OMAHA, Nebraska. Safety features on newer model cars may be able to assist older drivers and prevent accidents, but families still need to be vigilant about when an elderly family member should give up their keys. According to the National Institute on Aging, older drivers face unique challenges and obstacles on the road. Among some of the concerns are stiff joints and muscles which can impact reaction time and make it harder for elderly drivers to turn the wheel or check their blind spots. One writer for the New York Times wrote about how blind spot detection systems and systems that warn drivers when they drift out of their lane could help elderly drivers see behind them when they back out of a parking space or need to reverse their vehicle. Yet, these systems were not designed to replace a human driver, and there has already been some concern about drivers’ overreliance on these safety features which are not meant to serve autonomously.
Older drivers also face additional challenges that computer safety systems will have difficulty correcting. Older Americans are more likely to suffer from conditions such as glaucoma or cataracts. Some medicines can also impact an older adult’s vision. This is why older adults who wish to continue driving should get their eyes checked regularly and visit the doctor if they notice any changes in their vision.
Older drivers may also experience changes in their hearing. Hearing is important to driving because it allows drivers to detect the sirens of an emergency vehicle or discern when they may be arriving at a busy intersection. Hearing is important because another driver honking his or her horn can also warn about oncoming dangers.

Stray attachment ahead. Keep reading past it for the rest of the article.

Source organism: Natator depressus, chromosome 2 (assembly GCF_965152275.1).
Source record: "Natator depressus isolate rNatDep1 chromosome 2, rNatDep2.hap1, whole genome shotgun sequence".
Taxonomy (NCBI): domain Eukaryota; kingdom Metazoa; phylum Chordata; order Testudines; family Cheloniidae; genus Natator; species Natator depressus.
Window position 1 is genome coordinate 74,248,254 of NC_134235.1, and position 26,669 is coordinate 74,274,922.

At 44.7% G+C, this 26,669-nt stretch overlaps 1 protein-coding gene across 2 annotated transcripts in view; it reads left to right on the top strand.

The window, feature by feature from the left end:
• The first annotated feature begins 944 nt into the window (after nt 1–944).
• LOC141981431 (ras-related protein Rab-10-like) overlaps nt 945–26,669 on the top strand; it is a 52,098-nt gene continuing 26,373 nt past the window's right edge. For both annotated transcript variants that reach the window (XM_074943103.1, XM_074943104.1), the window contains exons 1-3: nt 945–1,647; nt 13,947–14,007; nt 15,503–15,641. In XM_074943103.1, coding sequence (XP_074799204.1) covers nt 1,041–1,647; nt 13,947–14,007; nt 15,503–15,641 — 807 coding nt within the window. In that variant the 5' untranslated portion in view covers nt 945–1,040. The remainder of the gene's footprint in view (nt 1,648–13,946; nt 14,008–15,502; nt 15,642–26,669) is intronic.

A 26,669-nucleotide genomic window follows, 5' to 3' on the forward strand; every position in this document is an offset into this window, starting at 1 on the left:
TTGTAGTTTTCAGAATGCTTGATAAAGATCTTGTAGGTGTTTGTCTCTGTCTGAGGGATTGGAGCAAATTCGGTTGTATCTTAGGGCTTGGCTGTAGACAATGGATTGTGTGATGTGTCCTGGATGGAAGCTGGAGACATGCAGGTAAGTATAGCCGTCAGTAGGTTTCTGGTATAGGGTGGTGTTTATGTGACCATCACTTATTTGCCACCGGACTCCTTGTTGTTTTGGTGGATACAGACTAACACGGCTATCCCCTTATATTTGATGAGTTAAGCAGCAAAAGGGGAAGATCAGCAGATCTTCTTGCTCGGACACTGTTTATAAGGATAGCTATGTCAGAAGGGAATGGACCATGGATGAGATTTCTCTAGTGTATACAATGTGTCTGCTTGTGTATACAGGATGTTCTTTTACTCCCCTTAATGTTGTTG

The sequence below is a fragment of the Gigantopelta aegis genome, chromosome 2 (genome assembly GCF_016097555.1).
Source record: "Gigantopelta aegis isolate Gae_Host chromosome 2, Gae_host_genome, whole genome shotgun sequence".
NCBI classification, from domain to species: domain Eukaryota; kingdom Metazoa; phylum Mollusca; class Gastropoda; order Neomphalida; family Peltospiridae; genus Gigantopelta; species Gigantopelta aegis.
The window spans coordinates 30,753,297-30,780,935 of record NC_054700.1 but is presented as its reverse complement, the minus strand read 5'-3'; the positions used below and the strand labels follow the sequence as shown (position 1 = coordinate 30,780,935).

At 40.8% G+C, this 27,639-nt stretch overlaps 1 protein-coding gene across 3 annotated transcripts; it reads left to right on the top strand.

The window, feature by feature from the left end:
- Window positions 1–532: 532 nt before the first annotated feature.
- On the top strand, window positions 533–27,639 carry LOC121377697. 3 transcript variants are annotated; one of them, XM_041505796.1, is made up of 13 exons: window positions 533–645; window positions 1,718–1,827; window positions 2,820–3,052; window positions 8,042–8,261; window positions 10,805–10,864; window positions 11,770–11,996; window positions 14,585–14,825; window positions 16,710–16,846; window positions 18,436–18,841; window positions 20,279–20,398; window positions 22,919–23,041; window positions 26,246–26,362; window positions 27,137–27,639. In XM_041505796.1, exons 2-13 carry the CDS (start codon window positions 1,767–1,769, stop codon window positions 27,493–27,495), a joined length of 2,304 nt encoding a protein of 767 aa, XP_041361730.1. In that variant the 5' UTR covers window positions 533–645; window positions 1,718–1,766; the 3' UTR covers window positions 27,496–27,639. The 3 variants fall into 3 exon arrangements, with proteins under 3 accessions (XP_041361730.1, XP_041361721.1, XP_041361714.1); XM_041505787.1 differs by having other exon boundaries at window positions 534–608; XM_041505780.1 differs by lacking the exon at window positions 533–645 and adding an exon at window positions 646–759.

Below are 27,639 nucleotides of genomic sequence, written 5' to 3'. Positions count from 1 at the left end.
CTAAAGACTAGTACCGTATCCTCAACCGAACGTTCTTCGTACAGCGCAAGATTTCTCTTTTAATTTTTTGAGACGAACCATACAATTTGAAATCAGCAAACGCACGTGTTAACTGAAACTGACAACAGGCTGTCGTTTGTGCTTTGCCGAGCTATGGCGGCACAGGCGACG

One of the bigger issues is dementia, Alzheimer’s, and the memory changes that can arise as Americans age. Individuals with these conditions may not be aware of their changing mental states or memory. These individuals may get lost more easily and may eventually even have trouble following the rules of the road. When a driver cannot properly follow these rules, he or she could put other people at risk. Family should closely monitor their loved ones and sometimes family needs to consult with the doctor to facilitate a transition.
Finally, older Americans should be aware of how their medications can potentially impact their driving ability. If you are receiving new medication, talk to your doctor or pharmacist about how the medication can impact your driving. Sometimes medicines can interact with one another to cause problems. Make sure your doctor knows which medicines you are taking.
Older Americans can put safety first by avoiding driving at night, during bad weather, and avoiding driving on highways. If you are concerned about your loved one’s safety behind the wheel, consider speaking to your loved one’s doctor about the risks of driving. Safety is everyone’s responsibility and accidents can be costly. Rensch & Rensch are personal injury lawyers in Omaha, Nebraska who work closely with individuals who have been hurt due to another driver’s negligence or neglect. If you have questions about an accident you have been involved in, visit us at https://www.renschandrensch.com/ to learn more about your rights and options.